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Comparison of renin–angiotensin–aldosterone system inhibitors with other antihypertensives in association with coronavirus disease-19 clinical outcomes

Abstract

Background

Reports on the effects of renin–angiotensin–aldosterone system (RAAS) inhibitors on the clinical outcomes of coronavirus disease-19 (COVID-19) have been conflicting. We performed this meta-analysis to find conclusive evidence.

Methods

We searched published articles through PubMed, EMBASE and medRxiv from 5 January 2020 to 3 August 2020. Studies that reported clinical outcomes of patients with COVID-19, stratified by the class of antihypertensives, were included. Random and fixed-effects models were used to estimate pooled odds ratio (OR).

Results

A total 36 studies involving 30,795 patients with COVID-19 were included. The overall risk of poor patient outcomes (severe COVID-19 or death) was lower in patients taking RAAS inhibitors (OR = 0.79, 95% CI: [0.67, 0.95]) compared with those receiving non-RAAS inhibitor antihypertensives. However, further sub-meta-analysis showed that specific RAAS inhibitors did not show a reduction of poor COVID-19 outcomes when compared with any class of antihypertensive except beta-blockers (BBs). For example, compared to calcium channel blockers (CCBs), neither angiotensin-I-converting enzyme inhibitors (ACEIs) (OR = 0.91, 95% CI: [0.67, 1.23]) nor angiotensin-II receptor blockers (ARBs) (OR = 0.90, 95% CI: [0.62, 1.33]) showed a reduction of poor COVID-19 outcomes. When compared with BBs, however, both ACEIs (OR = 0.85, 95% CI: [0.73, 0.99) and ARBs (OR = 0.72, 95% CI: [0.55, 0.94]) showed an apparent decrease in poor COVID-19 outcomes.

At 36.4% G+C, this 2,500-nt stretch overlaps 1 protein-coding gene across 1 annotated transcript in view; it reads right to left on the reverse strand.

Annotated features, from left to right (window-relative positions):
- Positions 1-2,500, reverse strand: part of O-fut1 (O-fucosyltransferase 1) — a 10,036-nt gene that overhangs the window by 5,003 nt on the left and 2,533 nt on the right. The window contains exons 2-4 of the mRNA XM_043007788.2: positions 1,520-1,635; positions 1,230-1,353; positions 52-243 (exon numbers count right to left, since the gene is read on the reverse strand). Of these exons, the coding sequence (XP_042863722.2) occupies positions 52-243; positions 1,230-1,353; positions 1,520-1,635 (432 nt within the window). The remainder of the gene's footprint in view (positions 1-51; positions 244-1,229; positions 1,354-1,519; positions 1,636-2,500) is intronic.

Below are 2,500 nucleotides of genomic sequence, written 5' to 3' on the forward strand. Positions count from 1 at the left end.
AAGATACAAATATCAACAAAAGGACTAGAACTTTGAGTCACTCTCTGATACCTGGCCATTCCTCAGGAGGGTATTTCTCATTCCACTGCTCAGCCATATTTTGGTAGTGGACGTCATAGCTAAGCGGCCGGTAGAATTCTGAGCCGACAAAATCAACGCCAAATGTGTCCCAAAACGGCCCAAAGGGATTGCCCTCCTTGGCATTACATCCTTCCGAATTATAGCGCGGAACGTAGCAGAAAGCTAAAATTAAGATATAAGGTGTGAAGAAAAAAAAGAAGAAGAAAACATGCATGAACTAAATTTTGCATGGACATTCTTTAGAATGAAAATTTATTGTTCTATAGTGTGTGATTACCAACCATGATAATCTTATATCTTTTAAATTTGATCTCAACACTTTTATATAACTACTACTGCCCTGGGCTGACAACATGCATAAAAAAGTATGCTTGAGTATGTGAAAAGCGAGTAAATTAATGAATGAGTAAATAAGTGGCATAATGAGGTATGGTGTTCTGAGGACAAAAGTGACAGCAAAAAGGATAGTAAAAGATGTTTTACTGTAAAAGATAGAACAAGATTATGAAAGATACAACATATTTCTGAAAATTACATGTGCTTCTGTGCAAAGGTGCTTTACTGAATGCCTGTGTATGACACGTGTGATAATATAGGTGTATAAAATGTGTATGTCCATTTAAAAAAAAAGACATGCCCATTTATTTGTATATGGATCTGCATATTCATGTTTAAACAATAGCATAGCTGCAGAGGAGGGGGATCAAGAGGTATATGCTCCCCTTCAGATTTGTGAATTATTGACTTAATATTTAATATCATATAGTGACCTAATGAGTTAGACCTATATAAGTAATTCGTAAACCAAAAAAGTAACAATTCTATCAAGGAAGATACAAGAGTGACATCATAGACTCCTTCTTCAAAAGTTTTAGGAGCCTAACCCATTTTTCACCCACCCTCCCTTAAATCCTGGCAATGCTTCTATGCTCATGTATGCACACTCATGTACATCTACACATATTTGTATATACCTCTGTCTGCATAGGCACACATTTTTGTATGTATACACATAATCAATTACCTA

Conclusions

RAAS inhibitors did not increase the risk of mortality or severity of COVID-19. Differences in COVID-19 clinical outcomes between different class of antihypertensive drugs were likely due to the underlying comorbidities for which the antihypertensive drugs were prescribed, although adverse effects of drugs such as BBs could not be excluded.

Peer Review reports

Background

The effect of renin–angiotensin–aldosterone system (RAAS) inhibitors on the clinical outcomes of coronavirus disease-19 (COVID-19) is of great interest [1]. This is because RAAS blockers, one of the most commonly prescribed antihypertensive drug groups, were previously reported to have some interactions with the pathophysiology of severe acute respiratory syndrome coronavirus 2 (SARS-CoV-2) [1, 2].